Structural connectivity of the multiple demand network in humans and comparison to the macaque brain.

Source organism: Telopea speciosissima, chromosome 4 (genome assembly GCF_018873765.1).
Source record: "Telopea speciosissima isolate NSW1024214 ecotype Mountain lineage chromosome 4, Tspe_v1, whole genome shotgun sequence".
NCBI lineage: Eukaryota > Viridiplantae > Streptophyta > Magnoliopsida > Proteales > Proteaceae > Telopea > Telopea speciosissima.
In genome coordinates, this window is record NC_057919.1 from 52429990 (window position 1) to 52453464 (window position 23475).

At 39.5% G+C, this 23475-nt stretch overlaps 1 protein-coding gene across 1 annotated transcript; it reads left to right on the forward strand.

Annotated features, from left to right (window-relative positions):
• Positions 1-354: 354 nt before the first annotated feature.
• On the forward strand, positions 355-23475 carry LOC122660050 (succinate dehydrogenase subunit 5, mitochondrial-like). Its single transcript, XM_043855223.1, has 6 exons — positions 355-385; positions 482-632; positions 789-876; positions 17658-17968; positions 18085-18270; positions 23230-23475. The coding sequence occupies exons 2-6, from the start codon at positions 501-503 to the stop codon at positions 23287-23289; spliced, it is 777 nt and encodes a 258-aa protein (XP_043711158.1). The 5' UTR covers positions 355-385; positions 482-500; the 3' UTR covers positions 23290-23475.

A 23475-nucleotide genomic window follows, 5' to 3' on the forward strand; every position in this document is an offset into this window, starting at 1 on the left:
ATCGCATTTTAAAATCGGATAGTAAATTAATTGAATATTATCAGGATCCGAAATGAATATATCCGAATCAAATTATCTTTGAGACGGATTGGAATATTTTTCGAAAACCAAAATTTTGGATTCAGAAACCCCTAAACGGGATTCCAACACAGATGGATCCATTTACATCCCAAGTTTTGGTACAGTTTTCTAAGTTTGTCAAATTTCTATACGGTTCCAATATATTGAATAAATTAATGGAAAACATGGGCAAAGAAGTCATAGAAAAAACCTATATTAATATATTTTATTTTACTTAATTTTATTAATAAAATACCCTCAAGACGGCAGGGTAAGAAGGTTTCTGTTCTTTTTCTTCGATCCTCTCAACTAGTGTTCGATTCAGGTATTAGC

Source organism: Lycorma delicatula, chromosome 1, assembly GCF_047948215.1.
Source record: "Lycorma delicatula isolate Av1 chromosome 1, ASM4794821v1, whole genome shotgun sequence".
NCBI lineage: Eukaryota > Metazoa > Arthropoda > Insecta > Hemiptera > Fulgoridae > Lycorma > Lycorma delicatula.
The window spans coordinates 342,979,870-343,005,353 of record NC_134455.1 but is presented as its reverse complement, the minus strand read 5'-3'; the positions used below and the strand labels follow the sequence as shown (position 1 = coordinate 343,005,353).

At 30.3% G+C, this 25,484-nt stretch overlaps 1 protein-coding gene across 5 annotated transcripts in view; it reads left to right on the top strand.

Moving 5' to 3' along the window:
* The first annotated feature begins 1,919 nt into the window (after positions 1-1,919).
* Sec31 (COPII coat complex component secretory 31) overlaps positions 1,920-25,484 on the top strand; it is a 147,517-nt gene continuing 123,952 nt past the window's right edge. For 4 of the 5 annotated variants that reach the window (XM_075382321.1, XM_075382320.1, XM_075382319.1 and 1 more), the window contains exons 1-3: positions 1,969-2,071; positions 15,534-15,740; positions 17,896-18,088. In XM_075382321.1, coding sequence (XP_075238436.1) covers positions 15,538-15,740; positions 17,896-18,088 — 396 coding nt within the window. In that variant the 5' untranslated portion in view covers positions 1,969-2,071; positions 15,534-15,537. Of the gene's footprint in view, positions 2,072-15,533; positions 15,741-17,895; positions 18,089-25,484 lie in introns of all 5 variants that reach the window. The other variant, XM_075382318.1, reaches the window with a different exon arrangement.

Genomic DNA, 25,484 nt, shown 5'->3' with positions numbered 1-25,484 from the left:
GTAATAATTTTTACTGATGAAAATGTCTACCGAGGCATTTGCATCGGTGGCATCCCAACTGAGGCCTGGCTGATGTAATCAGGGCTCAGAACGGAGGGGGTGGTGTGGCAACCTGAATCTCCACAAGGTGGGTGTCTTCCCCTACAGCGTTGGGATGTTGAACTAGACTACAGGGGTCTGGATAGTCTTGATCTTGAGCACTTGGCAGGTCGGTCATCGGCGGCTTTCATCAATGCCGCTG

Fluid intelligence encompasses a wide range of abilities such as working memory, problem-solving, and relational reasoning. In the human brain, these abilities are associated with the Multiple Demand Network, traditionally thought to involve combined activity of specific regions predominantly in the prefrontal and parietal cortices. However, the structural basis of the interactions between areas in the Multiple Demand Network, as well as their evolutionary basis among primates, remains largely unexplored. Here, we exploit diffusion MRI to elucidate the major white matter pathways connecting areas of the human core and extended Multiple Demand Network. We then investigate whether similar pathways can be identified in the putative homologous areas of the Multiple Demand Network in the macaque monkey. Finally, we contrast human and monkey networks using a recently proposed approach to compare different species' brains within a common organizational space. Our results indicate that the core Multiple Demand Network relies mostly on dorsal longitudinal connections and, although present in the macaque, these connections are more pronounced in the human brain. The extended Multiple Demand Network relies on distinct pathways and communicates with the core Multiple Demand Network through connections that also appear enhanced in the human compared with the macaque.